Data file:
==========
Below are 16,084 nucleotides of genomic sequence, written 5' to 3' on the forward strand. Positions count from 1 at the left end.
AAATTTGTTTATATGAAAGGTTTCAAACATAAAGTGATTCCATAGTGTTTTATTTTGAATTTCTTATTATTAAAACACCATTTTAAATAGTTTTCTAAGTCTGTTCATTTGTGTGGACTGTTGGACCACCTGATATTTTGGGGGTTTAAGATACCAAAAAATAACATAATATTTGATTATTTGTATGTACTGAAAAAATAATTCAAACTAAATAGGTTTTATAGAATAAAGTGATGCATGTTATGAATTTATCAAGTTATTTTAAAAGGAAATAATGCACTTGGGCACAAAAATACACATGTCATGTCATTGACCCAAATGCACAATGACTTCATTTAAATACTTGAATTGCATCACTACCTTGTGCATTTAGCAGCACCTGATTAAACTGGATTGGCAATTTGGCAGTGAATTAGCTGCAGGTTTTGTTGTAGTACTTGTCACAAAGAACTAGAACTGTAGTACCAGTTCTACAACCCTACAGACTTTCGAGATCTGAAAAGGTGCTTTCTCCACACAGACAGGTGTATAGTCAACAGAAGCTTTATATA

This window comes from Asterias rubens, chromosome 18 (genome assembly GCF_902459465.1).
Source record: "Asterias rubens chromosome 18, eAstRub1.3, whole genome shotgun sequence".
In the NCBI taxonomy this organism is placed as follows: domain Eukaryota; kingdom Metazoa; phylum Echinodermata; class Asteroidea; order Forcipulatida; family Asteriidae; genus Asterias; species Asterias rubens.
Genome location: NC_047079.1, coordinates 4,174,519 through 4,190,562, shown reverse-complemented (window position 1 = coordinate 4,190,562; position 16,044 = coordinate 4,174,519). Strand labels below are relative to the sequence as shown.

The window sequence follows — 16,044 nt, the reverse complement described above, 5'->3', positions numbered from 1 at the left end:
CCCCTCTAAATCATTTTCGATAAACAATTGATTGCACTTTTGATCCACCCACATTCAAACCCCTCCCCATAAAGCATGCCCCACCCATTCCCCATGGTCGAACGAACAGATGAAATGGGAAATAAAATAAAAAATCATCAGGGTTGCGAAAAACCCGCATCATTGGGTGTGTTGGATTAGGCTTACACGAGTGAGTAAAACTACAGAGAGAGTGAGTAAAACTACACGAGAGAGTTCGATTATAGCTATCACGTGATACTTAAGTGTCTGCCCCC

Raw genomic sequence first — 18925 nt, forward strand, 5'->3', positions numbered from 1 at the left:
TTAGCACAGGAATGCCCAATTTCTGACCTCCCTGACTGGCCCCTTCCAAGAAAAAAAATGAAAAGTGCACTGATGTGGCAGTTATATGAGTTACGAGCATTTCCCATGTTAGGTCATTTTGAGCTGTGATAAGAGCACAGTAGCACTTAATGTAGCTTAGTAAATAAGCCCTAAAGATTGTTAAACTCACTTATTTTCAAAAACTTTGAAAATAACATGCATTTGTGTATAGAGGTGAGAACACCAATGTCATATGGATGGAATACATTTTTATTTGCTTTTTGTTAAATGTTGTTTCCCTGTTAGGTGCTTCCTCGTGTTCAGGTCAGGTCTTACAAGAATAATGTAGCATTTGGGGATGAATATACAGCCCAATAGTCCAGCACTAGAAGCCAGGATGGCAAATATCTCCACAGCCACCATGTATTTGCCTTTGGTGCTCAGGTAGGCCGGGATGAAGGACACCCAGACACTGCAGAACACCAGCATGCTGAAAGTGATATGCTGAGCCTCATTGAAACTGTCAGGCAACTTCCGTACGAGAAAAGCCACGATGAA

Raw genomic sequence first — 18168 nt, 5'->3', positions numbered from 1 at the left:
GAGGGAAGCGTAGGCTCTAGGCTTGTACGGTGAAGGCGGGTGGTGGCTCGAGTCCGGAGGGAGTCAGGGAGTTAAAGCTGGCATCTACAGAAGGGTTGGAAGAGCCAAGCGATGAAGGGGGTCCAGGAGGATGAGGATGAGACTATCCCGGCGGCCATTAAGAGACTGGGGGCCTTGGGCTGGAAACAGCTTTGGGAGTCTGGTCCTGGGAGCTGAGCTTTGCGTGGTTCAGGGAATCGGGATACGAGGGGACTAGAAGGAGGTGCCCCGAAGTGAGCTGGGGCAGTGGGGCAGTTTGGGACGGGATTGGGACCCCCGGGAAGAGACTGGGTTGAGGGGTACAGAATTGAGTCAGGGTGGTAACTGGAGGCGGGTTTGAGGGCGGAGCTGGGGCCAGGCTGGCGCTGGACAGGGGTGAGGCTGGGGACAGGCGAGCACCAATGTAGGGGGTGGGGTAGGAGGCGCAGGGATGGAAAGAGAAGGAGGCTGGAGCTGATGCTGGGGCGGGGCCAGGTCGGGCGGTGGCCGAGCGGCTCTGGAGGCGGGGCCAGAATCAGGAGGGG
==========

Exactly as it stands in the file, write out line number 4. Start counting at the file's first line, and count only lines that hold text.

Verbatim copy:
Source record: "Asterias rubens chromosome 18, eAstRub1.3, whole genome shotgun sequence".